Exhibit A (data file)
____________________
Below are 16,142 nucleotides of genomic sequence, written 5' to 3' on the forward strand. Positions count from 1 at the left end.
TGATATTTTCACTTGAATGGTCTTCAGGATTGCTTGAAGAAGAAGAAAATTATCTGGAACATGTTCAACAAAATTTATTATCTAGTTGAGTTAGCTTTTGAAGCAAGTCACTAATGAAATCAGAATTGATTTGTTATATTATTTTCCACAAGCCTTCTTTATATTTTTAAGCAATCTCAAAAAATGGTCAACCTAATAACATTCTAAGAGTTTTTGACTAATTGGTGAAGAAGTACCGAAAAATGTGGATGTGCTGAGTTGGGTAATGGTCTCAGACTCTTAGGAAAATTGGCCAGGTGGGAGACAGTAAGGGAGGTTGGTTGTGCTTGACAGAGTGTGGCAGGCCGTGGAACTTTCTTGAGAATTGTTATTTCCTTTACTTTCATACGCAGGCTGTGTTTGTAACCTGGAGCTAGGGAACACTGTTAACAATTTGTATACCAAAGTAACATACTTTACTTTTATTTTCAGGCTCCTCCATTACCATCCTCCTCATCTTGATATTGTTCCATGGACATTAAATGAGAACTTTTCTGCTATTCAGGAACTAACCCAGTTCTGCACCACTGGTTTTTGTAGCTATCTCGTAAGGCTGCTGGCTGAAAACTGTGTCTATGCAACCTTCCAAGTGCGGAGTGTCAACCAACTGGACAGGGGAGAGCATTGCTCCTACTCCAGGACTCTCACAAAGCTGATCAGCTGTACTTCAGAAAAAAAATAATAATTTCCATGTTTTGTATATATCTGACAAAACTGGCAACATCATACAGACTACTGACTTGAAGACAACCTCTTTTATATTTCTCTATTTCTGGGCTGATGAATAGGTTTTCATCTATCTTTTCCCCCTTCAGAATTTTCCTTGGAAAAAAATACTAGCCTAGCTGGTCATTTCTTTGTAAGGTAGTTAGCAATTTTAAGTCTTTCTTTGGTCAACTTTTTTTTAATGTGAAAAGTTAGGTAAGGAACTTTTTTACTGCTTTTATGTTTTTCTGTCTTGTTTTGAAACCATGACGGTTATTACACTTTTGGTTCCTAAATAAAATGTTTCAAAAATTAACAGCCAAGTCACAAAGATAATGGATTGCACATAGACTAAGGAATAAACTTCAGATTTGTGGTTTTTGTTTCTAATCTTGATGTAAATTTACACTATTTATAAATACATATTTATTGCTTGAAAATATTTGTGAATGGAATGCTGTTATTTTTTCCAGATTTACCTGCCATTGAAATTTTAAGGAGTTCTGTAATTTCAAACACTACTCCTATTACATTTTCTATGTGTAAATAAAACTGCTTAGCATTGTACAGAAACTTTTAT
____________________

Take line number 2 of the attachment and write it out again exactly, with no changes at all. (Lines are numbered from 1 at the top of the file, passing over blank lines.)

TGATATTTTCACTTGAATGGTCTTCAGGATTGCTTGAAGAAGAAGAAAATTATCTGGAACATGTTCAACAAAATTTATTATCTAGTTGAGTTAGCTTTTGAAGCAAGTCACTAATGAAATCAGAATTGATTTGTTATATTATTTTCCACAAGCCTTCTTTATATTTTTAAGCAATCTCAAAAAATGGTCAACCTAATAACATTCTAAGAGTTTTTGACTAATTGGTGAAGAAGTACCGAAAAATGTGGATGTGCTGAGTTGGGTAATGGTCTCAGACTCTTAGGAAAATTGGCCAGGTGGGAGACAGTAAGGGAGGTTGGTTGTGCTTGACAGAGTGTGGCAGGCCGTGGAACTTTCTTGAGAATTGTTATTTCCTTTACTTTCATACGCAGGCTGTGTTTGTAACCTGGAGCTAGGGAACACTGTTAACAATTTGTATACCAAAGTAACATACTTTACTTTTATTTTCAGGCTCCTCCATTACCATCCTCCTCATCTTGATATTGTTCCATGGACATTAAATGAGAACTTTTCTGCTATTCAGGAACTAACCCAGTTCTGCACCACTGGTTTTTGTAGCTATCTCGTAAGGCTGCTGGCTGAAAACTGTGTCTATGCAACCTTCCAAGTGCGGAGTGTCAACCAACTGGACAGGGGAGAGCATTGCTCCTACTCCAGGACTCTCACAAAGCTGATCAGCTGTACTTCAGAAAAAAAATAATAATTTCCATGTTTTGTATATATCTGACAAAACTGGCAACATCATACAGACTACTGACTTGAAGACAACCTCTTTTATATTTCTCTATTTCTGGGCTGATGAATAGGTTTTCATCTATCTTTTCCCCCTTCAGAATTTTCCTTGGAAAAAAATACTAGCCTAGCTGGTCATTTCTTTGTAAGGTAGTTAGCAATTTTAAGTCTTTCTTTGGTCAACTTTTTTTTAATGTGAAAAGTTAGGTAAGGAACTTTTTTACTGCTTTTATGTTTTTCTGTCTTGTTTTGAAACCATGACGGTTATTACACTTTTGGTTCCTAAATAAAATGTTTCAAAAATTAACAGCCAAGTCACAAAGATAATGGATTGCACATAGACTAAGGAATAAACTTCAGATTTGTGGTTTTTGTTTCTAATCTTGATGTAAATTTACACTATTTATAAATACATATTTATTGCTTGAAAATATTTGTGAATGGAATGCTGTTATTTTTTCCAGATTTACCTGCCATTGAAATTTTAAGGAGTTCTGTAATTTCAAACACTACTCCTATTACATTTTCTATGTGTAAATAAAACTGCTTAGCATTGTACAGAAACTTTTAT